A new research paper suggests food waste from humans is posing an increasing threat to already struggling polar bear populations — but there are solutions to the problem.
The report, published Wednesday in Oryx, the International Journal of Conservation, looks at six case studies that illustrate how negative, food-related interactions between humans and polar bears can become either chronic or unpredictable.
Among them is the northern Manitoba community of Churchill, which closed its dump, secured waste in a bear-proof facility and focused on public education on the issue.
Report co-author Geoff York said the danger to polar bears is twofold.
One is the increased conflict between polar bears and humans, he said, resulting in the bears being killed. The second danger is that bears are eating unhealthy foods, said York, a senior director of conservation at Polar Bears International.
“For populations that are already under stress, this just adds one more stressor to the load. Especially on that disease, toxics and plastics side.”
Churchill is an example that presents possible solutions — but “the problem with all that is that it’s all very expensive,” York said.
The report suggests the problem is also being exacerbated by climate change, as the loss of sea ice forces polar bears onto land more often.
That loss of ice has stressed polar bears for years, with some researchers raising concerns about possible extinction.
“At some point they’re going to get hungry and they’re going to look for food. And if they can smell something that smells like food to them, they don’t know that it might well have other things that are negative for their health,” York said.
Growing human populations and increased human visitation also increase the likelihood of conflict between people and bears, the report says.
But giving northern communities the resources, education and tools they need to deal with polar bear problems can help address the issue, York said.
‘History repeating itself’: expert
Stephen Petersen, director of conservation and research at Winnipeg’s Assiniboine Park Zoo, said the report is a valuable step to defining the problem and putting forward potential solutions.
“I think that often problems or issues kind of go … maybe noticed locally, but maybe not noticed [on] the larger scale until we get a paper or report like this coming out that pulls it all together and really focuses people on what the solutions might be,” he said.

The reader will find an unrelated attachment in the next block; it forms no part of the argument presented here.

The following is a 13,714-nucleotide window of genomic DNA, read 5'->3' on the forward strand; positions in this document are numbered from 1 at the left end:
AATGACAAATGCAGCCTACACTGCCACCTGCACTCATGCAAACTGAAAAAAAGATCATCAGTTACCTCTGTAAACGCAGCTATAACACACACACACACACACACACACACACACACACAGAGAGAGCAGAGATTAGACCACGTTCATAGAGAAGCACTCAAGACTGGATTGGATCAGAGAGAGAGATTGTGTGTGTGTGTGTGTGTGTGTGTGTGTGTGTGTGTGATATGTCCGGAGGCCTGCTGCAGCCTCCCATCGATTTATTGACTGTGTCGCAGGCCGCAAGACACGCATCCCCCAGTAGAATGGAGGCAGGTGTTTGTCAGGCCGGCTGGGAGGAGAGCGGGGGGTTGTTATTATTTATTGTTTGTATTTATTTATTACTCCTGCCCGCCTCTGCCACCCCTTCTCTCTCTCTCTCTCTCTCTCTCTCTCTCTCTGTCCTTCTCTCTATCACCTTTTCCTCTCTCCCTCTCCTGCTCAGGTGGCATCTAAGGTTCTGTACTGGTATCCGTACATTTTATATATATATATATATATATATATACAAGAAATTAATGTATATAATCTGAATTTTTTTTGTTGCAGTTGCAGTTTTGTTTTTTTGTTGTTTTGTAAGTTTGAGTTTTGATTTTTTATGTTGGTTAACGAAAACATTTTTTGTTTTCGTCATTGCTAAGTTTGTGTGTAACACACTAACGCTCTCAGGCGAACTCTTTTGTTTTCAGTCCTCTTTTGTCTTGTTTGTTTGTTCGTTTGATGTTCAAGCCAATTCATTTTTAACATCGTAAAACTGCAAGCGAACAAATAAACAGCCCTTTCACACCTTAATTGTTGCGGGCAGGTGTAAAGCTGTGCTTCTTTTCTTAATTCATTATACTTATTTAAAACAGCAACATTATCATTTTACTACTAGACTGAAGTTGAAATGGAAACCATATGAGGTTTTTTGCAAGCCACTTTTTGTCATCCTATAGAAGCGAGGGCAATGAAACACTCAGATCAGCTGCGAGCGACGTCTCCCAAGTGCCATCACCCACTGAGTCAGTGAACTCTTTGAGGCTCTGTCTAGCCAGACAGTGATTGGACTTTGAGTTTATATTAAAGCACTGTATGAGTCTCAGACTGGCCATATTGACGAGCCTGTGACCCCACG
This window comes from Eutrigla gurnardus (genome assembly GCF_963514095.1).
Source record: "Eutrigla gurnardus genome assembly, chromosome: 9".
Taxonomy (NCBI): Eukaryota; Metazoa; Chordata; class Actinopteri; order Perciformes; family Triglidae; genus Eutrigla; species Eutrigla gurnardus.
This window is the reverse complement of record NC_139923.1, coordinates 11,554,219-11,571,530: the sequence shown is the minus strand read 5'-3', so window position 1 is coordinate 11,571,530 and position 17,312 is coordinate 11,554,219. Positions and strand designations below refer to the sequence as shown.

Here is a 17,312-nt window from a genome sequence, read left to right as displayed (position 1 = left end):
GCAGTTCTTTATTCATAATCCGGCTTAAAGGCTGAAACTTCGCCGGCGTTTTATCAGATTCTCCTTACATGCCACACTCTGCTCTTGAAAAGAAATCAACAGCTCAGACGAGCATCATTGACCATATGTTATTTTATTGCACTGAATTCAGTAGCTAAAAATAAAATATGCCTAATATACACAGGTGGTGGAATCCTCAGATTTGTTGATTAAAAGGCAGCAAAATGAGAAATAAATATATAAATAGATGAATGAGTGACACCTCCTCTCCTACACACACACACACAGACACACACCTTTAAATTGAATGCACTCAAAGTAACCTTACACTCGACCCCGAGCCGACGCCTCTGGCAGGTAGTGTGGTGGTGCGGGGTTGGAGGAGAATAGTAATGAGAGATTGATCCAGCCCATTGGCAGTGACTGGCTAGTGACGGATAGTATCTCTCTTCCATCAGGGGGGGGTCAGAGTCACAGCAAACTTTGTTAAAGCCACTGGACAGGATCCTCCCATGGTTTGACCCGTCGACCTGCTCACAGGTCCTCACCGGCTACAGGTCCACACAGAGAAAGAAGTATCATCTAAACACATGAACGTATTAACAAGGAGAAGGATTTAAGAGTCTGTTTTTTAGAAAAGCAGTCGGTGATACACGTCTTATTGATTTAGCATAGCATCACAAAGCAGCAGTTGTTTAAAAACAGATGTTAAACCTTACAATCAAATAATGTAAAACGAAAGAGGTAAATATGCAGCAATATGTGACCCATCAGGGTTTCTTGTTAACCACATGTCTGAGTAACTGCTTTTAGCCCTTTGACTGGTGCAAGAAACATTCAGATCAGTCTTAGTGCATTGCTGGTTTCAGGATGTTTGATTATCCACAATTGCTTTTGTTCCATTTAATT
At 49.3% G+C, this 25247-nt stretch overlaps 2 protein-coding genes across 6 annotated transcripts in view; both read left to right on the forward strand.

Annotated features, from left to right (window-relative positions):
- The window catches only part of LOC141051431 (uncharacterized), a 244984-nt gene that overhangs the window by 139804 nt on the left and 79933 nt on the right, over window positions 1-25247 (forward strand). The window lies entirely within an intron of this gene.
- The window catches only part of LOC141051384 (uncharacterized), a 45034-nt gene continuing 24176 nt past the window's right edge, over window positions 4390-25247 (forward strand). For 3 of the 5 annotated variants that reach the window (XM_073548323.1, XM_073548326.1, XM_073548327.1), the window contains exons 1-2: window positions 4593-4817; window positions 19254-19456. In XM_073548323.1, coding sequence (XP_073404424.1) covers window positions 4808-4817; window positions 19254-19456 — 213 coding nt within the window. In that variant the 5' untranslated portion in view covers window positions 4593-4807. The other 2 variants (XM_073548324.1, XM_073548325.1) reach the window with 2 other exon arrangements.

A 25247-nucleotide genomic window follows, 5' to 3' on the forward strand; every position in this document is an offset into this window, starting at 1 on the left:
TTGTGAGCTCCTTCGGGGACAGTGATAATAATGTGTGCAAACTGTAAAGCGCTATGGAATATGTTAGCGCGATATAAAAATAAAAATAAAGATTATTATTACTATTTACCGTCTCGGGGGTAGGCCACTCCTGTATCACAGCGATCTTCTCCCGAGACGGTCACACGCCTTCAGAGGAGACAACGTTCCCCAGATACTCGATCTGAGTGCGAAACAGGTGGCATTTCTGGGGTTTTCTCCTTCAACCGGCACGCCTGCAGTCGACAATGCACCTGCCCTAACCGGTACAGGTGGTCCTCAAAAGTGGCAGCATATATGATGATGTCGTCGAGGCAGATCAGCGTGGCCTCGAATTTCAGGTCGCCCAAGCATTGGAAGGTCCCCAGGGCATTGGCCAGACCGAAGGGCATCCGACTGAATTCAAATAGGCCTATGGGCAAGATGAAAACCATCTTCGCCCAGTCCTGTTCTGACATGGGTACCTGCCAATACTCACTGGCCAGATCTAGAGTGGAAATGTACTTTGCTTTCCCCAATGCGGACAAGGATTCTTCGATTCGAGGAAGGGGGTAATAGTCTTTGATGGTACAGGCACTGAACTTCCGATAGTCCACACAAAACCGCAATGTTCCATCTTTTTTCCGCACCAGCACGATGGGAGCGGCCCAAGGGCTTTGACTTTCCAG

Petersen, who has worked in Churchill, said the solutions seen there can be transferred to other areas dealing with the same problem.
The report outlines case studies of communities in Nunavut, Russia and Alaska, as well as coastal First Nations in Ontario. Some of those regions saw negative effects of having bears around that were conditioned to eat garbage, the report says.
“One of the things that we’re seeing overall is kind of history repeating itself to a certain extent,” Petersen said.
“I think one of the big lessons is that … if you want to look to the successes of Churchill in Canada or in other places, there needs to be some funding and some support for those northern communities.”
The report also recommends communities improve documenting and monitoring instances of polar bears seeking food, which Petersen said is crucial to addressing the problem.
“Collecting that information is going to give the pieces that let each community kind of tailor a management plan for their community,” he said.
In Churchill, Petersen said after the dump was removed and the food source was gone, most of the remaining problem bears were younger adults and family groups.
Having that information helped pave the way for a proactive plan to reduce the risk for people after the dump was closed, he said.
“Knowing that cycle for each community is going to be important to developing the way forward,” he said.
The report also recommends communities test methods for keeping food from polar bears, assess how effective different deterrent and relocation efforts are and develop ways to predict when polar bears could seek food waste from humans.